Newstead Abbey was built in Nottinghamshire in England in 1170. It was originally used as an Augustinian priory.
The Abbey was built around the year 1170 by King Henry 2nd.
In 1534 the building was valued at £70’000 by the Valor Ecclesiasticus.
During the dissolution of the monasteries a lecturn was thrown into the lake by the monks of the abbey to save it. During the eighteenth century the lake was dredged and the lecturn was recovered. In 1805 the lecturn was given to Southwell Minster by Archdeacon Kaye where it can still be found.
The Priors of Newstead Abbey include:
-William (late cellarer), 1241
-John de Lexinton, resigned 1288
-Richard de Hallam, 1288
-Richard de Grange, 1293
-William de Thurgarton, 1324
-Hugh de Colingham, 1349
-William de Colingham, resigned 1356
-John de Wylesthorp, resigned 1366
-William de Allerton, 1366
-John de Hucknall, 1406
-William Bakewell, 1417
-Thomas Carleton, resigned 1424
-Robert Cutwolfe, resigned 1424
-William Misterton, 1455
-John Durham, 1461
-Thomas Gunthorp, 1467
-William Sandale, 1504
-John Blake, 1526
A large portion of the abbey was badley damaged during the dissolution of the monasteries in the 13th century.
The gardens of Newstead Abbey were dramatically landscaped by the 4th Lord Byron. Gothic follies were added later on by the 5th Lord Byron, William Byron.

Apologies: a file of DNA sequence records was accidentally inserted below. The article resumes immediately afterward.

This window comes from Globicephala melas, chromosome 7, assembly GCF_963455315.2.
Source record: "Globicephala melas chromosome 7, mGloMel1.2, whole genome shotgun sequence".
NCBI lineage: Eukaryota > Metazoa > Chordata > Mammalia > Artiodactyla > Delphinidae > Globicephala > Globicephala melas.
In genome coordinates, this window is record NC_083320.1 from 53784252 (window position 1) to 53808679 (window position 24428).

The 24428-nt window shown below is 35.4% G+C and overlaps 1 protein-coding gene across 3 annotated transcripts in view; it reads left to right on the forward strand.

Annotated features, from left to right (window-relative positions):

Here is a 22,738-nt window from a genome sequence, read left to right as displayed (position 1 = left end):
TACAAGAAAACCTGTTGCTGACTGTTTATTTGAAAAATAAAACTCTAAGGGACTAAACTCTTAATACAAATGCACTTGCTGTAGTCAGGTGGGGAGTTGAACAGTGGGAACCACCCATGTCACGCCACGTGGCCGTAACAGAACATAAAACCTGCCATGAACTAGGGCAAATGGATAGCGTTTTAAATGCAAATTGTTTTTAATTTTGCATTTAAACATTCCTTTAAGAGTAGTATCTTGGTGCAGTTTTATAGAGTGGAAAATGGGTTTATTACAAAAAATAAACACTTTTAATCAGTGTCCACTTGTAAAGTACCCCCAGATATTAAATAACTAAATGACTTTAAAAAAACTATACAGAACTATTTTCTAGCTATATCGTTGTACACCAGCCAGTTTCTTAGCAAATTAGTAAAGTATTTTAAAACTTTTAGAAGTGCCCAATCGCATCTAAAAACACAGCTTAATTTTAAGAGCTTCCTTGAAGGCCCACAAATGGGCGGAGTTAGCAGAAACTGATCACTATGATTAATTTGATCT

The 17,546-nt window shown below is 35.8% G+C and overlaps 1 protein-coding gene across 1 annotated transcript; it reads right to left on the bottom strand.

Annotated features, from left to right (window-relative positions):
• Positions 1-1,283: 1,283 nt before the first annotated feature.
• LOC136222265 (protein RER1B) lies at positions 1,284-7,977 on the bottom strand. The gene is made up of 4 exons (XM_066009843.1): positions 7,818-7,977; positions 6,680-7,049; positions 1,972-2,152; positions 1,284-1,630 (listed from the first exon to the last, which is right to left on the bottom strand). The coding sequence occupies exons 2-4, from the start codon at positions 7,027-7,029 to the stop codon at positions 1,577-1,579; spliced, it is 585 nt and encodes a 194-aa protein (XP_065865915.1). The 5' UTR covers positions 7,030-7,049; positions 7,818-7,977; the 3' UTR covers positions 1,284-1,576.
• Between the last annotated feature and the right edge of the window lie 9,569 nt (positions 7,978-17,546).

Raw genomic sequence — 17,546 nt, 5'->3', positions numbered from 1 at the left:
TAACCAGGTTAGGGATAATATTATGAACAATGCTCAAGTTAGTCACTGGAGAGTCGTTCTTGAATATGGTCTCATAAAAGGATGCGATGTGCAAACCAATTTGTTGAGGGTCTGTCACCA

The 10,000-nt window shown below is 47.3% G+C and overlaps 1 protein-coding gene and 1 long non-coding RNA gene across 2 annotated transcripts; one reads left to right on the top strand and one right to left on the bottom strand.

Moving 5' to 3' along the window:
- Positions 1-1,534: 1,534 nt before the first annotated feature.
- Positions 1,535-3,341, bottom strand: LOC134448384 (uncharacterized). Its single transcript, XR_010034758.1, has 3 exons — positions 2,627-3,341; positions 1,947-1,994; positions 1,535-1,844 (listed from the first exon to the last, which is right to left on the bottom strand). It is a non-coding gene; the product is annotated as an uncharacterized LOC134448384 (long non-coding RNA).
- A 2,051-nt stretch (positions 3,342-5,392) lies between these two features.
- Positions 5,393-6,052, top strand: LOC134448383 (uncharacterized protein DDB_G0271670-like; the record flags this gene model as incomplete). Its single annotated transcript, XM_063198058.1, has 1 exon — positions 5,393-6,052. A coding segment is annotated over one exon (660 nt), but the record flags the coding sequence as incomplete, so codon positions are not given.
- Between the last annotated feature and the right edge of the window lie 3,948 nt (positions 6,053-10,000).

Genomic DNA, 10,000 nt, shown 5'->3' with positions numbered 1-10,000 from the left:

In January 1803 the estate was leased to Henry Edward Yelverton, 19th Baron Grey de Ruthyn who was just 23 years of age. Henry lived at the Abbey for five years for £50 per year.
Boatswain was a Newfoundland dog belonging to Lord Byron who worshiped his beloved pet. In 1808 Boatswain died of rabies and was buried in the grounds of the Abbey. Lord Byron wanted to be buried with him when he died but he ended up being buried in the family vault at the nearby church in Hucknall.
In 1818 the Abbey was bought by Thomas Wildman for £94’500.
An African explorer named William Frederick Webb bought the house in 1861 from Thomas Wildman’s widow. Thomas redecorated the chapel but did not change much in the Abbey itself.
In 1931 the Abbey was handed over to Nottingham Corporation.
Reported Paranormal Activity
Before an unhappy event the goblin friar appeared to the head of the Byron family.
Lord Byron awoke one night to witness a black mass with two red glowing eyes on the bottom of his bed which rolled off onto the floor and then vanished without trace in the Rook Cell.
A ghostly smell of roses and lavender can sometimes be smelt at the bottom of the staircase and can just a quickly disappear. no one has ever seen anything in this area but staff of the Abbey believe the scent is of the perfume of a lady who once lived there many years ago, she has been nicknamed the Rose Lady.
During the 1930′s a housewife who lived near to the abbey was in labor. Her husband telephoned for a Dr to come and help with the delivery of his child. When the Dr finally arrived a short while later he explained that he had got lost near the abbey and that a kind Monk in black robes had pointed him in the right direction. There had been no Monks in the abbey for hundreds of years.